Seeking Justice: Holding Companies Accountable for Asbestos Exposure
Asbestos exposure has had devastating consequences on the health and lives of individuals worldwide. In seeking justice for those affected by asbestos-related diseases, it is crucial to hold responsible parties accountable.Negligence and Asbestos Exposure
Negligence is a commonly pursued legal theory when seeking accountability for asbestos exposure. Under negligence law, companies owe a duty of care to employees, contractors, and other individuals who may come into contact with asbestos-containing materials. To establish negligence, the following elements must be proven:
- Duty of Care: The defendant company had a duty to exercise reasonable care to prevent harm to others.
- Breach of Duty: The defendant failed to meet the standard of care by exposing individuals to asbestos or failing to implement safety measures.
- Causation: The breach of duty directly caused or substantially contributed to the plaintiff's asbestos-related illness.
- Damages: The plaintiff suffered physical, emotional, or financial harm as a result of asbestos exposure.
Borel v. Fibreboard Paper Products Corporation (1973) set a precedent by holding manufacturers liable for the harmful effects of asbestos exposure.Strict Liability and Asbestos Exposure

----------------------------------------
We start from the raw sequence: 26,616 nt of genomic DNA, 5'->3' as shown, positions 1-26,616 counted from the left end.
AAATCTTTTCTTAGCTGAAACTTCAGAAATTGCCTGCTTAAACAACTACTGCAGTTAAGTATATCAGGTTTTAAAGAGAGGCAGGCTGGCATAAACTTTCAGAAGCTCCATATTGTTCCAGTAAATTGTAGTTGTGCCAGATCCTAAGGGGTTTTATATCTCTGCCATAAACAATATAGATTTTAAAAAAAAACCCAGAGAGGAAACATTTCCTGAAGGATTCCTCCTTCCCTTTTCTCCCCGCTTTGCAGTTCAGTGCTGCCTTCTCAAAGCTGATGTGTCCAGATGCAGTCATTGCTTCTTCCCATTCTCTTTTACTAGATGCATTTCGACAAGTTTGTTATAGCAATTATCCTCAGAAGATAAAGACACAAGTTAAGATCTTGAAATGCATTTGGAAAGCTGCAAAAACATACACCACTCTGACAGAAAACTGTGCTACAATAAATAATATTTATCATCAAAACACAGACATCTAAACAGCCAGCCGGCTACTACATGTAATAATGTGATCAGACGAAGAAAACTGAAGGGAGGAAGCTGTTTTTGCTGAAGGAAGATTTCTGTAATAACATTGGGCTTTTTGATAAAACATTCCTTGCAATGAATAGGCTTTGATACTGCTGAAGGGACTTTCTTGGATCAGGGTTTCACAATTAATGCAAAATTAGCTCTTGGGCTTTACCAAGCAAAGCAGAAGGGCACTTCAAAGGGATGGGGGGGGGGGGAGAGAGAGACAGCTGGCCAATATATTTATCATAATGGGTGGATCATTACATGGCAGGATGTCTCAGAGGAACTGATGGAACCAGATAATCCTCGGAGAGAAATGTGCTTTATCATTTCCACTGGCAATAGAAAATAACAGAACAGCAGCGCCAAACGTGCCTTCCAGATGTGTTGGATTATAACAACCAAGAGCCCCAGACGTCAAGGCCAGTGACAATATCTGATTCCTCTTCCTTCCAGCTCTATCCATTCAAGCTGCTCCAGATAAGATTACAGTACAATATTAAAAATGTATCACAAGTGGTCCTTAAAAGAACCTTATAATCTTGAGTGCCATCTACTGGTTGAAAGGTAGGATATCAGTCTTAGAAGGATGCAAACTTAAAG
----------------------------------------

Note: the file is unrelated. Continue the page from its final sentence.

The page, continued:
Strict liability is another legal theory that can hold companies accountable for asbestos exposure. Unlike negligence, strict liability focuses on the dangerous nature of the product itself rather than the defendant's conduct. Under strict liability, the following elements must be established:
- Product Defect: The asbestos-containing product was unreasonably dangerous or defective.
- Causation: The defect in the product directly caused the plaintiff's asbestos-related illness.
- Damages: The plaintiff suffered harm as a result of exposure to the defective product.
Failure to warn is a theory of liability that focuses on a company's duty to provide adequate warnings or instructions regarding the dangers of asbestos exposure. To establish a failure to warn claim, the following elements must be demonstrated:
- Duty to Warn: The defendant had a duty to provide warnings or instructions regarding the hazards associated with asbestos exposure.
- Inadequate Warning: The provided warnings or instructions were insufficient or misleading.
- Causation: The failure to provide adequate warnings directly caused the plaintiff's asbestos-related illness.
- Damages: The plaintiff suffered harm due to the lack of proper warnings.
Holding companies accountable for their role in asbestos exposure requires a thorough understanding of legal strategies and precedents. By pursuing theories of liability such as negligence, strict liability, and failure to warn, victims and their families can seek justice for the harm they have endured. The Throneberry Law Group, a renowned nationwide mesothelioma and asbestos firm, is dedicated to assisting individuals in holding responsible companies accountable. With their expertise in asbestos litigation, the Throneberry Law Group provides comprehensive legal representation and support to those affected by asbestos-related diseases, ensuring that their rights are protected and that they have the best chance of obtaining fair compensation.
If you or a loved one is suffering from the effects of Asbestos exposure, contact the Throneberry Law Group for a confidential and comprehensive consultation. We want to help you.